The bottom line is: If Bob can do it, anyone can.
 

·
Super Moderator
1997, 2002, 2017 my expertese lies there
Joined
·
5,027 Posts
I am considering removing excess oil through the dipstick channel using a syringe and 1/4" tubing. My concern is that the tubing gets stuck and cannot be removed.

Has anyone done this successfully? Any tips would be appreciated.

Thanks.
This may be a inexpensive way but I only grabbed the photo for this it has a pump and it should do the trick, all you need to do is fish hose
 

·
Registered
Joined
·
177 Posts
I live in Missouri, so Honda says no fix for me. I bought a fluid extractor and plan to remove the oil every couple thousand miles. Maybe use it between dealer oil changes, letting them change the filter. Here is a link to the one I just purchased.
https://www.ecstuning.com/b-schwaben-parts/65-liter-fluid-extractor/011885sch01a/
Thanks for the oil extractor link! However, I noticed that Hondas are NOT listed as fitting this extractor. Have you already tried it successfully on your new CRV? If so, I will definitely buy one.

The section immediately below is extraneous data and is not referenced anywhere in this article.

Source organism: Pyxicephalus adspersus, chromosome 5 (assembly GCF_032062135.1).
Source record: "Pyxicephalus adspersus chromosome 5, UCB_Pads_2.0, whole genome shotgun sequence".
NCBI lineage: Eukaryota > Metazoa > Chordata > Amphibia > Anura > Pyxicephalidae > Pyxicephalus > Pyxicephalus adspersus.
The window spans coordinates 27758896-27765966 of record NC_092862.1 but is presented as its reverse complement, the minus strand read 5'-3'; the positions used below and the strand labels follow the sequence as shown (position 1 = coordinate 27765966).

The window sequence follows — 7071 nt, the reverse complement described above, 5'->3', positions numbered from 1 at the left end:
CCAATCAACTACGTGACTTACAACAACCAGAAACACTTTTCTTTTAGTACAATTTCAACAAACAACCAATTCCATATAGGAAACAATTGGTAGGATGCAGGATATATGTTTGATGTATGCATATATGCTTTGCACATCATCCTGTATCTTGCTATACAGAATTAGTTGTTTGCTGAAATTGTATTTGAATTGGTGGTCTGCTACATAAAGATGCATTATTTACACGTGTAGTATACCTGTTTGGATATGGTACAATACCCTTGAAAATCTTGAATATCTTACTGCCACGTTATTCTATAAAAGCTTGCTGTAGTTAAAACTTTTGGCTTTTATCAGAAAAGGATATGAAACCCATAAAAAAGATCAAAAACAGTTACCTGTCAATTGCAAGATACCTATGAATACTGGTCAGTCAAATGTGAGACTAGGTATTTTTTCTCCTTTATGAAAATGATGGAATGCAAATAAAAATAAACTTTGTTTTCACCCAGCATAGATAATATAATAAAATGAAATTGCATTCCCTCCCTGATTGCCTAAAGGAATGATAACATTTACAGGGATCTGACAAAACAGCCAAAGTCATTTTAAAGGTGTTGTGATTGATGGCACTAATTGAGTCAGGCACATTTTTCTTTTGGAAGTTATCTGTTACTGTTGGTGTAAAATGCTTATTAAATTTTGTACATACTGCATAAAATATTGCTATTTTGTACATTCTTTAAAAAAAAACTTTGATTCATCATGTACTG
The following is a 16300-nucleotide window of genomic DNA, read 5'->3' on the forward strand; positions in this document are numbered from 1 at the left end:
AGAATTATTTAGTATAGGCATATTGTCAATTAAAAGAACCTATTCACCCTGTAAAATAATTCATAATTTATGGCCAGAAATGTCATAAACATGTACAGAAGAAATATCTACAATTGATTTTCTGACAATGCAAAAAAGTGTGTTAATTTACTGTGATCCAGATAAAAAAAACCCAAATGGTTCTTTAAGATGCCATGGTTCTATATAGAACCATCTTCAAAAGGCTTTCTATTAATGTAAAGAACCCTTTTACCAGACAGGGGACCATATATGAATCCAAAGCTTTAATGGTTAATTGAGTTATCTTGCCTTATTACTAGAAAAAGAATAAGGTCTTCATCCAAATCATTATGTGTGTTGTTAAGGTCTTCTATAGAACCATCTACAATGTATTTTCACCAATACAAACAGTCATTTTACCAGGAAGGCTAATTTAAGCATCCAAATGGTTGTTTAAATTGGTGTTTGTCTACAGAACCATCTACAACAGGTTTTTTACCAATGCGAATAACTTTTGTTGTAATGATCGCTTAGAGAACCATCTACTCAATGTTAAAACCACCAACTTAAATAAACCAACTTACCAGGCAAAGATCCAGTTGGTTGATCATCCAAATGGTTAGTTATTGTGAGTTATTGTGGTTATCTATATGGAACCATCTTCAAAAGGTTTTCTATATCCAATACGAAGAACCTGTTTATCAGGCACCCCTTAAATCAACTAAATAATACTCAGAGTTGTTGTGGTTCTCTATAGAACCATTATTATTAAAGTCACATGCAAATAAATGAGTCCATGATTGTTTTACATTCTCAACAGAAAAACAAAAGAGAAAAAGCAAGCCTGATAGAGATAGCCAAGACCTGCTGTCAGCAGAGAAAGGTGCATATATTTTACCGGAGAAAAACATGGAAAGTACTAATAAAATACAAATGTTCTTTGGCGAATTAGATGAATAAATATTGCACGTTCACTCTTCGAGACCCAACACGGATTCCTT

My thought is to extract about 1-1/4 quarts of diluted oil between oil changes and replace with enough (1 quart?) new 0-20W oil to bring the level back to just below the full mark. I figure adding the fresh oil will increase the overall viscosity of the remaining oil without having to replace all the oil too frequently. Of course, if this extractor works well and quickly maybe I'll just bite the bullet and extract/replace the majority of oil between "official oil changes".
 

·
Registered
Joined
·
1,328 Posts
Thanks for the oil extractor link! However, I noticed that Hondas are NOT listed as fitting this extractor. Have you already tried it successfully on your new CRV? If so, I will definitely buy one.